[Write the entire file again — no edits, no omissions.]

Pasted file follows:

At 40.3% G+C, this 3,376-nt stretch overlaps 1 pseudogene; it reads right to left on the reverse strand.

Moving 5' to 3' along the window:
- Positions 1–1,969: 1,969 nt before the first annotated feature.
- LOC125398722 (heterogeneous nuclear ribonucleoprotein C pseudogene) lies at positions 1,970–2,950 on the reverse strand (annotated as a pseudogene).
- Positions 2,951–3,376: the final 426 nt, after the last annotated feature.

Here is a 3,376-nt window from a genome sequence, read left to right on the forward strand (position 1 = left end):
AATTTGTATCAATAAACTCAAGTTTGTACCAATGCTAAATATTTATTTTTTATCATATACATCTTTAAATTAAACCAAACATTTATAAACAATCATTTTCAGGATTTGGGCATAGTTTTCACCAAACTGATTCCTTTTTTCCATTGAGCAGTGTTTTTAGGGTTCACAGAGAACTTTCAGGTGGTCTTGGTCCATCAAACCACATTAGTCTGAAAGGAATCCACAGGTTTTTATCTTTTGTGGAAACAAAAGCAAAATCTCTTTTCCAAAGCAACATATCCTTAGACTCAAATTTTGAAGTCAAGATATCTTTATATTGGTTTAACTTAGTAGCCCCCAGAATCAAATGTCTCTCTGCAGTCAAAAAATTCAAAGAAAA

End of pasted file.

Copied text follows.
At 40.3% G+C, this 3,376-nt stretch overlaps 1 pseudogene; it reads right to left on the reverse strand.

Moving 5' to 3' along the window:
- Positions 1–1,969: 1,969 nt before the first annotated feature.
- LOC125398722 (heterogeneous nuclear ribonucleoprotein C pseudogene) lies at positions 1,970–2,950 on the reverse strand (annotated as a pseudogene).
- Positions 2,951–3,376: the final 426 nt, after the last annotated feature.

Here is a 3,376-nt window from a genome sequence, read left to right on the forward strand (position 1 = left end):
AATTTGTATCAATAAACTCAAGTTTGTACCAATGCTAAATATTTATTTTTTATCATATACATCTTTAAATTAAACCAAACATTTATAAACAATCATTTTCAGGATTTGGGCATAGTTTTCACCAAACTGATTCCTTTTTTCCATTGAGCAGTGTTTTTAGGGTTCACAGAGAACTTTCAGGTGGTCTTGGTCCATCAAACCACATTAGTCTGAAAGGAATCCACAGGTTTTTATCTTTTGTGGAAACAAAAGCAAAATCTCTTTTCCAAAGCAACATATCCTTAGACTCAAATTTTGAAGTCAAGATATCTTTATATTGGTTTAACTTAGTAGCCCCCAGAATCAAATGTCTCTCTGCAGTCAAAAAATTCAAAGAAAA